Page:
>Friends in Post Postmodernism


One night Gabriel wanted to introduce John to Buckley. He invited John over on a Friday while he and Buckley were getting high. When his old best friend and his new friend shook hands, it was with that momentary satisfaction and solid grip that two people make when they’re sizing each other up. They relaxed, drank, started to talk about themselves, and then about women. Buckley, proud teller of stories, began his story first.

“At school one night in February, there was a little dance party my brothers and I had in our frat house. There was this girl there, who I had been thinking about for a while named Melissa. She had cocoa colored skin and kind of frizzy caramel hair and a tight little body and huge titties. So me and my brothers are all dancing to the Talking Heads, and she and I are grinding on the floor and she can feel that I’m into her. So I grabbed her titty and she was like “Jack, not here! Let’s go somewhere else!” I don’t know why, but we went into the bathroom. And we’re kissing and sucking and I try to pull down my pants and she’s like ‘Jack Buckley, I am not giving you head in the bathroom.’ That didn’t stop me from taking her shirt off and watching those big titties spill out.” Here the rising tension of the story led Gabriel to lean in. John looked all the cooler with a little smile on his face, waiting for the punchline. “They hung down to her belly button man, they were so big. So I picked one up and started sucking on it and slapping it around and she was loving it, but I was a little drunk so when I started playing on her titties, I started saying all this stupid shit like, “Bingo bongo.” Here the friends chuckled as specks of spittle lined the corners of Buckley’s mouth. “And finally, I slapped ’em together and said “Jambalaya titties!” He giggled at his own ludicrousness.

“Then this kid starts knocking on the door really hard, and I have a feeling it’s J.T., one of the brothers who  gets the drunkest, and he’s banging and screaming “Lemme in.” So Melissa has had enough of me by this point and she hears this kid and she wants to get out. She encases her bongos and then walks out with me pawing at her asking for more. But as soon as she’s out J.T. hiccups some vomit right onto the floor and gets it all over her shoes. He runs into the bathroom and we hear his lurching and grunting.” Here Buckley giggled vehemently, satisfied in his recollection. “And after that I never saw Melissa again!”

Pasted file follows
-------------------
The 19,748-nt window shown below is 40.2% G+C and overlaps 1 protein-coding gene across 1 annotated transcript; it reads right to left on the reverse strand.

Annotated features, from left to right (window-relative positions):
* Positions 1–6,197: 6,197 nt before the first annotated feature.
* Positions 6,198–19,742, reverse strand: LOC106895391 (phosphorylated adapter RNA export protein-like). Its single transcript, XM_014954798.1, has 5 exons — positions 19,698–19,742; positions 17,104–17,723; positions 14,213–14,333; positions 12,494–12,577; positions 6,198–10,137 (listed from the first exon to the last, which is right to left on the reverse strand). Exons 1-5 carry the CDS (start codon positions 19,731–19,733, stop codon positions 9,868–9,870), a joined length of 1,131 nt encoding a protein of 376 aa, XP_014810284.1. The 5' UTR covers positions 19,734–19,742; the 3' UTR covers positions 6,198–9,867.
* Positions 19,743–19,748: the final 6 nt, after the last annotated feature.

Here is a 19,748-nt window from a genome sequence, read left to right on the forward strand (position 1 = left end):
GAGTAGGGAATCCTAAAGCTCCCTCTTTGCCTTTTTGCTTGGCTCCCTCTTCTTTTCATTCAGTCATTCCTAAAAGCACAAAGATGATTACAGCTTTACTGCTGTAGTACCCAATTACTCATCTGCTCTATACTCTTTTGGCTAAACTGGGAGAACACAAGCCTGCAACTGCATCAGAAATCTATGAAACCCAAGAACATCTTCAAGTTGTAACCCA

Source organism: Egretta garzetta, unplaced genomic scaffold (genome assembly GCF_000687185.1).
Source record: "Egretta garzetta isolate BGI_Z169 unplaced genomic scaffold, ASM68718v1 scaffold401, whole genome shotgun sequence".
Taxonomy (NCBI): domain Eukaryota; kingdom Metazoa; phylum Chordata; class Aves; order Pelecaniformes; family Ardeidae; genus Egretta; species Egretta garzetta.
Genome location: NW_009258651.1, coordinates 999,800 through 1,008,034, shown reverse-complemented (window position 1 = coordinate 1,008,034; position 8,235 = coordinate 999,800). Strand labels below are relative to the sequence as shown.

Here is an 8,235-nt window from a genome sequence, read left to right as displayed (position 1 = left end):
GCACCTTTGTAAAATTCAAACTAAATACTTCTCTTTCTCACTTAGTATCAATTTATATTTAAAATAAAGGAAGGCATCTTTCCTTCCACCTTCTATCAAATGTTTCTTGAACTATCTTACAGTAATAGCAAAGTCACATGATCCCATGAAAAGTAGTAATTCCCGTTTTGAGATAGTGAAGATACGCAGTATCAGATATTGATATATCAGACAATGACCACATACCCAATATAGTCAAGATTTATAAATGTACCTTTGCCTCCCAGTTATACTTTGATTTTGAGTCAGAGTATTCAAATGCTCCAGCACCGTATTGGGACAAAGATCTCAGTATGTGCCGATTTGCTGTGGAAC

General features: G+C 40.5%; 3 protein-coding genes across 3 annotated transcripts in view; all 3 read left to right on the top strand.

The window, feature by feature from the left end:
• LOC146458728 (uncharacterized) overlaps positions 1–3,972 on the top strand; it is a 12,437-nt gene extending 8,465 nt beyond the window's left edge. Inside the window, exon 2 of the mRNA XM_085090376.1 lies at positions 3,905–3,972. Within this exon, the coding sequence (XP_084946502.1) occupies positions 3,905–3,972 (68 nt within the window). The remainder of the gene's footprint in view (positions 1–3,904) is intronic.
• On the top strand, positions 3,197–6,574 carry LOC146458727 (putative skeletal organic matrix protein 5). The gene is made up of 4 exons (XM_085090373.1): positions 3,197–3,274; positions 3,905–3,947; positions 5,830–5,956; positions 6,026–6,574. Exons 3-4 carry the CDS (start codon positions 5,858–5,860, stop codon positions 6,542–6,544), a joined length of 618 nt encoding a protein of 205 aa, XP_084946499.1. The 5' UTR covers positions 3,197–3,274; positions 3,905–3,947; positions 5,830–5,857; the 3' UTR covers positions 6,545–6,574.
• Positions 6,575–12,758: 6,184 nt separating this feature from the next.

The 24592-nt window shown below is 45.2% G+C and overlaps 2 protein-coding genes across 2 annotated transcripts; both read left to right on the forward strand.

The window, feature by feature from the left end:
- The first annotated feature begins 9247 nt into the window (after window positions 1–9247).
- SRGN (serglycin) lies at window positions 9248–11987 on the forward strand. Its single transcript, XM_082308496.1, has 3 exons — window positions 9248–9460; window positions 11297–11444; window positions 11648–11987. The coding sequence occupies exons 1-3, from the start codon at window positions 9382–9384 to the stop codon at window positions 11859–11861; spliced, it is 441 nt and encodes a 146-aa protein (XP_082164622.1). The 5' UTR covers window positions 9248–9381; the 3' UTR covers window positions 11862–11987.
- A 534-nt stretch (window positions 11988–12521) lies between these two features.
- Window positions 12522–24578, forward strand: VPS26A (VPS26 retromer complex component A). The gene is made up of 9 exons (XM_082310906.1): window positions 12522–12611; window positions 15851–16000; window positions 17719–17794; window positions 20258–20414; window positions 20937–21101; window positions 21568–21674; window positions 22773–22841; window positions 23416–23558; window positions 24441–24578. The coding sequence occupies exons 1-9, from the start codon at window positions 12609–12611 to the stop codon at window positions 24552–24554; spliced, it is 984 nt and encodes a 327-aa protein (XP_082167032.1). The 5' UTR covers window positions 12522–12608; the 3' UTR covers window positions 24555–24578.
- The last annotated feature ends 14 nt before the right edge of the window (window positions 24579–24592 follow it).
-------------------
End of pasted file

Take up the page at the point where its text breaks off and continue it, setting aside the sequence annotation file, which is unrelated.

Gabriel, used to Buckley’s stories, laughed along with him, but John only smiled. Gabriel’s old friend was kind of an idiot, he thought. For him, women were business, and you didn’t discuss business matters during play hours.
Gabriel told the story of the fat girl he fucked, looking to John for reassurance. But when John’s turn came, he just smiled and looked at his phone, checking the time. He said that after that drink they should get ready to go.

 Buckley and John were nice enough to each other, and Buckley tried to converse with him, but John only smiled and answered his questions. It was clear that they were of a different ilk. Gabriel noticed this, and when John found a woman at the bar, he fell back on his old friend. Buckley had more tact than to discuss John openly, but Gabriel could tell that he was glad John had left.

It is interesting that humans always break down into twos or threes when in a larger group. Like electrons finding their right orbit, they know what is most stable. Gabriel thought that he, Buckley, and John would be able to go out together and have a grand time, but it began to make sense to him that it’s best to keep different groups of friends separate.

By Daniel Ryan Adler

Daniel Adler writes fiction and nonfiction and is finishing his MFA at University of South Carolina.

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